Sako New riffle

Discussion in 'General Sako Discussions' started by William_Eduard, Sep 25, 2020.

  1. William_Eduard

    William_Eduard Member

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    I recieved this from my dad. but i dont know what sako it is.. can anyone help me to better understand this weapon, is it any good ?? as far as i know its a Sako AV 6,5x55 which a PL 47 cm and TL 102 cm..

     

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  2. Sean Hodges

    Sean Hodges Well-Known Member

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    A real gem, is what you have. It is a Sako AV in a full stock carbine, or mannlicher. Pretty darn rare and appears to be in great condition. AV is simply a later variation of the L61R or Finnbear. It has some slight difference in tang length and other supposed improvements. Many would suggest the improvements were not needed but nevertheless the changes were made. It also may have a Tikka trigger, rather than the famous Sako #4.

    I see original Sako Ringmounts as well. You have a Sako which is rarely seen. Lucky you!!!

    To add, the caliber is wonderful to shoot, as it has mild report. It is very versatile and is underrated in my opinion.
     
    Last edited: Sep 25, 2020
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  3. Murkula

    Murkula Active Member

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    William,

    that's a really nice Sako AV Mannlicher Carbine you have there! Looking at the bolt knob, Williams rear sight, front sight ramp and the bead I'd estimate the year of manufacture to be in the mid 1980's - serial number might help to narrow this down further.

    Looks like the front sight hood has gone MIA at some point, but that's not a big deal. Before you shoot this rifle, make sure that the action screws are tight. Also, I think it would be good idea to put some oil on the stock as well. Product I'd very much recommend for this purpose is Scherell's Shaftol Dunkel http://schaftol.de/English/english.html

    I hope you will take this rifle hunting and bag a nice roebuck!
     
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  4. CVCOBRA1

    CVCOBRA1 Well-Known Member

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    Your dad has great taste. A very fine rifle in a very fine caliber. Congrats......
     
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  5. South Pender

    South Pender Well-Known Member

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    I agree that this is indeed a very nice rifle, and you're lucky to have acquired it. However, with all due respect, I'm not sure about the recommendation of adding oil to the stock. As I understand it, Scherell's Schaftol is an oil gunstock finish (analogous, but not identical, to boiled linseed oil) to be used to finish a stock, not to be added over an existing finish unless, perhaps, the original finish was itself Scherell's Schaftol or a similar oil. It also evidently contains liquid silicone, which is something I’d hesitate to rub into a stock. I don’t know what finish Sako used on that stock (I’d guess that it is a harder polyester), but I very much doubt that it was a true oil finish. Instead, I'd recommend Renaissance Wax, which can be applied over any stock finish to keep the wood protected without penetrating as an oil finish would, and I'd recommend it for the exposed metal surfaces as well.
     
    Last edited: Sep 25, 2020
  6. Murkula

    Murkula Active Member

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    South Pender:

    Thank you for your comment! Sako rifles of this era were available with three different finishes: glossy lacquer, matte lacquer and oil finish. Looking at checkering on William's AV Carbine, I'd say it has oil finish. Keeping an oiled gun stock oiled will prevent it from absorbing moisture and then eventually cracking when the stock dries out.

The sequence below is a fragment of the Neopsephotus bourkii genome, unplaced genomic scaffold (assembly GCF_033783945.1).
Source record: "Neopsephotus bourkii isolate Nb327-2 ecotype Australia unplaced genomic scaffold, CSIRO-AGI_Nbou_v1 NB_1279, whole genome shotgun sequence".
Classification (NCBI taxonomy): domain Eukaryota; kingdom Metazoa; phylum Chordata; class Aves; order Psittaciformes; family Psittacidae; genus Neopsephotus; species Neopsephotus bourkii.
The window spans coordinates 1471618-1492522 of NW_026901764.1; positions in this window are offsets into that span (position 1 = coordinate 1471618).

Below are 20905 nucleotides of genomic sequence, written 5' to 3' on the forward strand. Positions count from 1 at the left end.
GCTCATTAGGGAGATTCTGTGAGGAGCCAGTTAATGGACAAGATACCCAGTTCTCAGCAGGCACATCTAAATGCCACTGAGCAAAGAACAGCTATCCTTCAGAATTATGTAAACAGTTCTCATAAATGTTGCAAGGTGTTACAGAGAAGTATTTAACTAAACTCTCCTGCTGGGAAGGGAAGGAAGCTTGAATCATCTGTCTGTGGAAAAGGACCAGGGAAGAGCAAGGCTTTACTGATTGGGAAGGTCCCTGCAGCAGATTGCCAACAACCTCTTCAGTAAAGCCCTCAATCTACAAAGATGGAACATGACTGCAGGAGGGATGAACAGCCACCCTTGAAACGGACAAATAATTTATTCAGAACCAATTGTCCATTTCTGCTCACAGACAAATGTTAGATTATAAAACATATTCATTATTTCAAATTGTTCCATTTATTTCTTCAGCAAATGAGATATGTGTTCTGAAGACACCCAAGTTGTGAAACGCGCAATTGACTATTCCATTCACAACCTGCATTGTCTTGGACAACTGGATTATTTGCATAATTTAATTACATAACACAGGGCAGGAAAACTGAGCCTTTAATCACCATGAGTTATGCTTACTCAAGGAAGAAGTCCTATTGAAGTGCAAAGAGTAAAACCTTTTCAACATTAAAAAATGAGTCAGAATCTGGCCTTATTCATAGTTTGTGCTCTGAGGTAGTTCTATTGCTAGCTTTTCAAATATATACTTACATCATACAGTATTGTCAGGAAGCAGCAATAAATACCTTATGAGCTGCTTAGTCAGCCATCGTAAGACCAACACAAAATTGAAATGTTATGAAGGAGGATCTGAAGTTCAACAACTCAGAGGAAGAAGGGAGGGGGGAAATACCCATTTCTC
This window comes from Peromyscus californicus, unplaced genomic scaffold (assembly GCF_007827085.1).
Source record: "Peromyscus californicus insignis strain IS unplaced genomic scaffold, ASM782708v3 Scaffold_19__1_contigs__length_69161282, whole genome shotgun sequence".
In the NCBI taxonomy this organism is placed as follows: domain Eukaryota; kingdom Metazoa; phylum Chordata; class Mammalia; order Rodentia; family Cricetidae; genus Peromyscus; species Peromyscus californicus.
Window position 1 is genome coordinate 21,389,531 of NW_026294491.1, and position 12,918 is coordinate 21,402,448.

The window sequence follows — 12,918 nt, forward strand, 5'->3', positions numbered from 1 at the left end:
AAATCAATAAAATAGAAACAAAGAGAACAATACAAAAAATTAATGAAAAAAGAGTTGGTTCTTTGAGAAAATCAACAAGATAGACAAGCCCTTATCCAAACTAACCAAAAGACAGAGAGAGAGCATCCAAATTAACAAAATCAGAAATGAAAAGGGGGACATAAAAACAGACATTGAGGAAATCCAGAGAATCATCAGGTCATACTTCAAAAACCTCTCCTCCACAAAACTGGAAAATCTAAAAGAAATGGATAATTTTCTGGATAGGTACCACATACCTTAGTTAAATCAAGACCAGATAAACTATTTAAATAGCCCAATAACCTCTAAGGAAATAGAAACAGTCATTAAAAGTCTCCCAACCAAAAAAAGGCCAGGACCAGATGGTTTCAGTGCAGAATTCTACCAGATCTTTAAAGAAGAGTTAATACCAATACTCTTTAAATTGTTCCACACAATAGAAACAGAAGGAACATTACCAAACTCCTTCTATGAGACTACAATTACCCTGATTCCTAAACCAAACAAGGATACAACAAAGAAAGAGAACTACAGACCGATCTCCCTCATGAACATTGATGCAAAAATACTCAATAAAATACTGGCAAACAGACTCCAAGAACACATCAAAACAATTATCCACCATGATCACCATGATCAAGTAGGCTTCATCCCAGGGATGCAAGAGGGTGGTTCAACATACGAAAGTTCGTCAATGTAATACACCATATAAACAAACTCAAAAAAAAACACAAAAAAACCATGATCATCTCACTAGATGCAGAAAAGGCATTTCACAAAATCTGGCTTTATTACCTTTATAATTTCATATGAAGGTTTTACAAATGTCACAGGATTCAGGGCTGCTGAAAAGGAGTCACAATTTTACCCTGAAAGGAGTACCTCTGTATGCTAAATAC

According to Scherell's page:

    "Thus, any wooden gunstock requires regular treatment with gunstock oil SCHAFTOL® is perfectly suited for this purpose, being a specific gunstock oil of high quality and comprising nothing but the finest natural substances together with a slight addition of silicone."

    I've personally used this on my Sakos with oiled stock and found it to work great - Dunkel / Dark matches the color of oil finished Sako stocks really well. When applying this oil to an already finished gun stock, I first clean the stock and use a small sponge to rub the oil into the wood.

    More information can be found here:

    http://schaftol.de/English/Directions_for_use_Contens/body_directions_for_use_contens.html
     
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  7. William_Eduard

    William_Eduard Member

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    Thank You all, it’s my frist rifle, so im quite happy with the feedback. The serial number is 604081

    I’ll take good care of it
     
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  8. William_Eduard

    William_Eduard Member

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    Thanks, the serial number is 604081
     
  9. Murkula

    Murkula Active Member

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    Ok, this will put the date of manufacture around early 1987.
     
  10. paulsonconstruction

    paulsonconstruction Sako-addicted

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    What information, data or evidence do you have that tells you the year of manufacture was 1987?
     
  11. South Pender

    South Pender Well-Known Member

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    That's interesting Murkula. I don't believe I've seen a factory Sako with what I would regard as a true oil finish, or maybe I have and didn't know it! I wonder what "oil finish" process Sako has used. Surely not the repeated application of boiled linseed, tung, or similar oil with wet and dry sandings, rubbing, and burnishing between applications until the pores are filled and a hard and lustrous surface coat builds up that we see on oil-finished custom rifles. That would obviously be far too labor-intensive and costly for any factory rifle. Do (or did) they have some sort of one-shot or greatly-abbreviated process with oil?
     
  12. paulsonconstruction

    paulsonconstruction Sako-addicted